Survey Proves Investing In Nation's Higher Education Translates To Higher Global Rankings Education Articles

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KUALA LUMPUR: A recent survey has demonstrated the link between nations investing in higher education, either public or private leading to their universities ranking higher in the world.

It is a key differentiating factor between this year’s highly ranked institutions which are in South Korea, Russia, the US, and Mainland China and fallers which are mostly western and southern Europe, South Africa and Latin America, QS Quacquarelli Symonds reports in its annual QS World University Rankings survey.

As results indicates, US institutions hold all top-three places for the first time since 2--4/5 with MIT as the world’s top university for the fifth consecutive year, Stanford at second placing and followed by Harvard at third place.

The consistent drops within Western European institutions, particularly the UK and Germany saw the University of Cambridge down to fourth placing.

Russia and South Korea had risen significantly in the rankings from having 13 universities in the rankings compared to the current 16 making the top 500.

Mainland China has progressed significantly with Tsinghua bagging the 24th place, achieving its highest ever position.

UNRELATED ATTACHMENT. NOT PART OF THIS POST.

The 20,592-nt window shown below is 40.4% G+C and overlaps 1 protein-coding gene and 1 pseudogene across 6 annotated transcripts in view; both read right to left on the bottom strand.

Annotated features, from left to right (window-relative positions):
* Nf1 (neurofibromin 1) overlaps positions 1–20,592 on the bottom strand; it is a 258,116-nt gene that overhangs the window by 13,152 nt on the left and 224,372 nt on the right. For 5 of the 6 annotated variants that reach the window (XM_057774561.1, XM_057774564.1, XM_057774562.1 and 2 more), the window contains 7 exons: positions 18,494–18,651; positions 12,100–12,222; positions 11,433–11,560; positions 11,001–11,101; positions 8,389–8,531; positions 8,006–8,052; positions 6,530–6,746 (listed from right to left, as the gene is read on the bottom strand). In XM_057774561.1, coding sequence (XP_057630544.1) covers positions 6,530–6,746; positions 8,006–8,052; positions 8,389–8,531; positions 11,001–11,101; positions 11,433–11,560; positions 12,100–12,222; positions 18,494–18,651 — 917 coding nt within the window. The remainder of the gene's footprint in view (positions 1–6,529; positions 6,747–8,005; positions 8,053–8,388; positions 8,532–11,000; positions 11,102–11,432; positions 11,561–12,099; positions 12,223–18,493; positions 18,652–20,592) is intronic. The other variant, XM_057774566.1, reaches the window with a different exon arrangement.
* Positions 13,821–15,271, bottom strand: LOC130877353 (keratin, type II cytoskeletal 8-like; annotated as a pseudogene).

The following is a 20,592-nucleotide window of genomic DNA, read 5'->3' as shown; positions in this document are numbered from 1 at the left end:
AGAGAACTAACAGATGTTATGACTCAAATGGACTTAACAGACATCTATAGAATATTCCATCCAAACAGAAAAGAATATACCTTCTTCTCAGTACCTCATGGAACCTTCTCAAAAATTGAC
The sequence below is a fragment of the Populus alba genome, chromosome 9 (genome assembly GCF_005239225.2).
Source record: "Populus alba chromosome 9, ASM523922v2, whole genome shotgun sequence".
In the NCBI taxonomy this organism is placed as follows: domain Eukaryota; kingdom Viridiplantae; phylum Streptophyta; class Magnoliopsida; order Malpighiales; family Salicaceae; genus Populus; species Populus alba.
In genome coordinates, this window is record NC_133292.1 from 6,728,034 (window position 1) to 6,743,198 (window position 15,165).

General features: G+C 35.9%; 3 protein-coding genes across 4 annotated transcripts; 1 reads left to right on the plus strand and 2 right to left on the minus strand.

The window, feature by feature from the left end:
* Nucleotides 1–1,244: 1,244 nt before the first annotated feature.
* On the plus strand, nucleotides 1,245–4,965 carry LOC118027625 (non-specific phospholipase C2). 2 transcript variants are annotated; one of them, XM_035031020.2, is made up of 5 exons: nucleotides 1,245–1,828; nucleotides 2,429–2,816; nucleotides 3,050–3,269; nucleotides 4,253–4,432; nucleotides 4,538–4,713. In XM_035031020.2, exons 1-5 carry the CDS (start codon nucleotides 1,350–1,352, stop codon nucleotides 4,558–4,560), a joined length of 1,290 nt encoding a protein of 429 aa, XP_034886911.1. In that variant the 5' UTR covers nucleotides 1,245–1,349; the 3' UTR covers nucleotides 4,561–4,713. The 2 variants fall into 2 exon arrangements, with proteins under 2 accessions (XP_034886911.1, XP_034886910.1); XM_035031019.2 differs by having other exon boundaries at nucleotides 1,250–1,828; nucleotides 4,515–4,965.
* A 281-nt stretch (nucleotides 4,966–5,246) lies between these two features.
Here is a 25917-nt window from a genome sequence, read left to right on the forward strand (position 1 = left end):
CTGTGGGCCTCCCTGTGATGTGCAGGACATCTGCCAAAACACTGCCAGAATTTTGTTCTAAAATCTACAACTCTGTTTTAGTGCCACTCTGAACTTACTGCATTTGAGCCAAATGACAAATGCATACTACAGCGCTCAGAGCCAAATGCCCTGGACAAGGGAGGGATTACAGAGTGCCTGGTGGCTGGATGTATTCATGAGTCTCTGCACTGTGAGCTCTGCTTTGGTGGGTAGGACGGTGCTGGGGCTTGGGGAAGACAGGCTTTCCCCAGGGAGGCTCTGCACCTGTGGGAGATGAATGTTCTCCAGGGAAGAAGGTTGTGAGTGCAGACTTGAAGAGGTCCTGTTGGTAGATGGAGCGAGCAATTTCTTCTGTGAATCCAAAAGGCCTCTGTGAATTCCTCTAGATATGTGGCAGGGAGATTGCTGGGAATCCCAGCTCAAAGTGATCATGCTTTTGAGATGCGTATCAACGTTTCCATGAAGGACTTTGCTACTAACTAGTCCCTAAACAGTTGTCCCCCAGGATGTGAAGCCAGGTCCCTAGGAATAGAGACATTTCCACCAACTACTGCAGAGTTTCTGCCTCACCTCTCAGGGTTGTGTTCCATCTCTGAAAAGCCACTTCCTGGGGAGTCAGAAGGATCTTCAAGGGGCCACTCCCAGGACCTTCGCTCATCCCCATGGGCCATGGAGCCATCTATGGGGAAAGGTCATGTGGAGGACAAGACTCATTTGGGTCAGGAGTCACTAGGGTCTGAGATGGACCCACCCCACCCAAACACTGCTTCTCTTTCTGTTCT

As expected, leading all Asian universities is National University of Singapore with it’s placing at number 12.

Australia and Canada increases their representation in the top 200, with nine universities apiece, one more than last year.

Although Latin America struggles, but it still sees a top-100 institution for the first time since 2006. Universidad de Buenoes Aires occupies the 85th place which makes it the second-highest ran ever achieved by a Latin American university.

Universidade de Sao Paulo also occupies its highest ever position at the 120th place.

“Institutions in countries providing high levels of targeted funding, whether from endowments or the public purse, rise,” said Ben Sowter, Head of Research QS, in a media statement today.

Sowter explains that although conversely, Western European nations are making or proposing cuts to public research spending, it also loses ground to their US and Asian counterparts.

According to QS Quacquarelli Symonds, the rankings include 9916 universities from 81 countries. Thirty-three countries feature in the top 200.

The US dominates with 48 institutions which makes them ahead of the UK with 30 universities, the Netherlands with 12 universities, Germany with 11 universities, Canada, Australia with 9 universities, Japan with 8 universities, Mainland China with 7 universities, France, Sweden and finally, Hong Kong with 5 universities. - mD

View the full QS World University Rankings 2016/17


Related -

  1. Three Chinese universities in QS World Top 50
  2. British universities slip down the global league tables
  3. Top 200 universities in the world 2016: the global trends
  4. China rises in global university rankings, says global QS survey
  5. China's Investment In Elite Universities Pays Off

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